and press releases may be sent to editor at hollywoodinvestigator.com. All submissions become property of the Hollywood Investigator and deemed for
publication without compensation unless otherwise requested. Name
and contact information only withheld upon request. Prospective reporters should research our Bookstore.
GHOSTS, DEMONS WHOOP ZOMBIES, SERIAL KILLERS AT 2011 TABLOID WITCH AWARDS
by Thomas M. Sipos, managing editor [September 20, 2011]
[HollywoodInvestigator.com]Slashers, torturers, and serial killers dominated the film entries to the 2011 Tabloid Witch Awards -- even out-numbering zombies (though the latter continued to arrive in large numbers). Paranormal Activity type "shaky-cam mocumentaries" (often featuring serial killers or torturers) were likewise well represented.
But supernatural stories dominated this year's winners. Perhaps because it's a more challenging subgenre, filmmakers working with ghosts and Lovecraftian daemons created more polished works (with some exceptions) than did those filmmakers obsessed with machetes and chainsaws.
Yes, I said "Lovecraftian daemons." H.P. continues to influence today's horror cinema -- about a half dozen Lovecraftian tales were submitted this year.
As usual, last minute entries flooded into the Tabloid Witch's PO Box during the final weeks before the deadline. Many great films entered this year. Some of them might have won in previous years, but this year (with competition so high) they didn't even make Honorable Mention.
This year's winning films came from the United States, Canada, Scotland, and Italy. A screening of the winners will be held on the evenings of November 25th and 26th at Loscon 38.
Don't feel too bad if your film didn't win. It's possible that some of the better non-winning films may yet be screened at Loscon, space permitting.
Mike Flanagan is a master of minimalist horror. His multi-award-winning short film, Oculus (2006), was just one man in a room with a mirror. With Absentia, Flanagan proves that his minimalist style can carry a feature by crafting a starkly beautiful film that works both as horror and human drama.
"Absentia" refers to people who are declared dead "in absentia" because they've disappeared for at least seven years. The film begins with Tricia (Courtney Bell) stapling the last of her "Missing" flyers onto trees and telephone poles. It's been seven years since husband Daniel (Morgan Peter Brown) vanished, and Tricia has just about given up on ever finding him. She's pregnant with another man's child.
But then her sister Callie (Katie Parker) comes to visit -- and unearths some ominous secrets...
While jogging one day, Callie stumbles upon a frightened homeless man in a nearby tunnel. From that initial encounter, she begins to piece together the horrible fate that befell Daniel -- and other people missing from the neighborhood over the past several decades.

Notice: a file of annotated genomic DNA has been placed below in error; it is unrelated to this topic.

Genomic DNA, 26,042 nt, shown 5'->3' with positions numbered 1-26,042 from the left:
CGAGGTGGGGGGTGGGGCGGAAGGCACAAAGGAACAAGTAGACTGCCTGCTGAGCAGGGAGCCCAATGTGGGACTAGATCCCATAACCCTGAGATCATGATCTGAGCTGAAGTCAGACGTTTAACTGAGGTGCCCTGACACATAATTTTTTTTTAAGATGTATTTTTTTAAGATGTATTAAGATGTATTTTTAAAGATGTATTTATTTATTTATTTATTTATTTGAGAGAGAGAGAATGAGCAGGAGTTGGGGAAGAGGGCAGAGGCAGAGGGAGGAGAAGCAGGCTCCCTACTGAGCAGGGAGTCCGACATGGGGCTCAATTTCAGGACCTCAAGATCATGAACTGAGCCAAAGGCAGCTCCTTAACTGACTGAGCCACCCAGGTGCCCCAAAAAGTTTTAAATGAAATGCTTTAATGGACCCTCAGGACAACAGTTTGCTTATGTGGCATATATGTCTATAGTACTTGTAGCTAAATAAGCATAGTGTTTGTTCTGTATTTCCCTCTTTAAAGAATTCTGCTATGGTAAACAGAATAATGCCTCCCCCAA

It's not Flanagan's style to show us much of the monster, but we see enough. A glimpse of movement in the dark. Brief shots of wiggling tentacles. And the sounds. Creepy, suggestive sounds. Familiar yet unidentifiable. Suggesting all manner of unseen horrors...
What little we do see in the shadows and of silhouettes suggests something subterranean, even transdimensional. A Lovecraftian monster that exists in other dimensions and travels through our material world. Within the walls of our homes. Heaven help you if your abode overlaps one of their portals.
Ryan David Leack's simple mood music interweaves so well with Absentia's sounds, at times it's hard to discern whether we're hearing a musical note or a sound effect. His music is somber and moody, with a hint of sad sentimentality, reinforcing the gloomy drama and the images' brooding, stark beauty.
Flange borrows from Japanese ghost films of the past decade, tossing in some of the standard shock scenes. Yet though these shocks have been overused in previous films, Flanagan uses them well. When one of his ghostly images appear, I was actually shocked.
I suspect it's because Absentia's somber sounds and music, and the actors' low-key performances, lull us into a contemplative mood, such that the sudden shocks feel intrusive. The human drama is so compelling, we forget we're watching a horror film, until we are frighteningly reminded of it.
Nor are these "ghost shocks" cheap scares. They are dramatically justifiable, their appearances motivated by Tricia's guilt.
The acting is uniformly excellent, from the leading players to those with a single line. We barely see Daniel's grieving parents, yet the actors (Ian Gregory, Connie Ventress) make strong impressions despite their brief screen time.
That Betania is Andrea Giomaro's homage to Lucio Fulci (with a nod toward Dario Argento) will be obvious to hardcore fans of 1970s/80s Italian horror. This Italian short film's high-octane music, its grotesque undead imagery, its story structure and elements -- all of it evokes Fulci's style, stories, and themes. (Most especially, his City of the Living Dead.) But for those who doubt, pay attention. Early in the film -- albeit only once -- the lead character is referred to as Serena Fulci.
Serena (Sonia Caselli) is a rational person. A doctor. She performs autopsies for a living. (Yes, we see her sawing open a human skull.) Then her grandfather dies, and she's called to his remote village for the funeral. There, she unearths a dark secret about the cemetery's "dead" residents...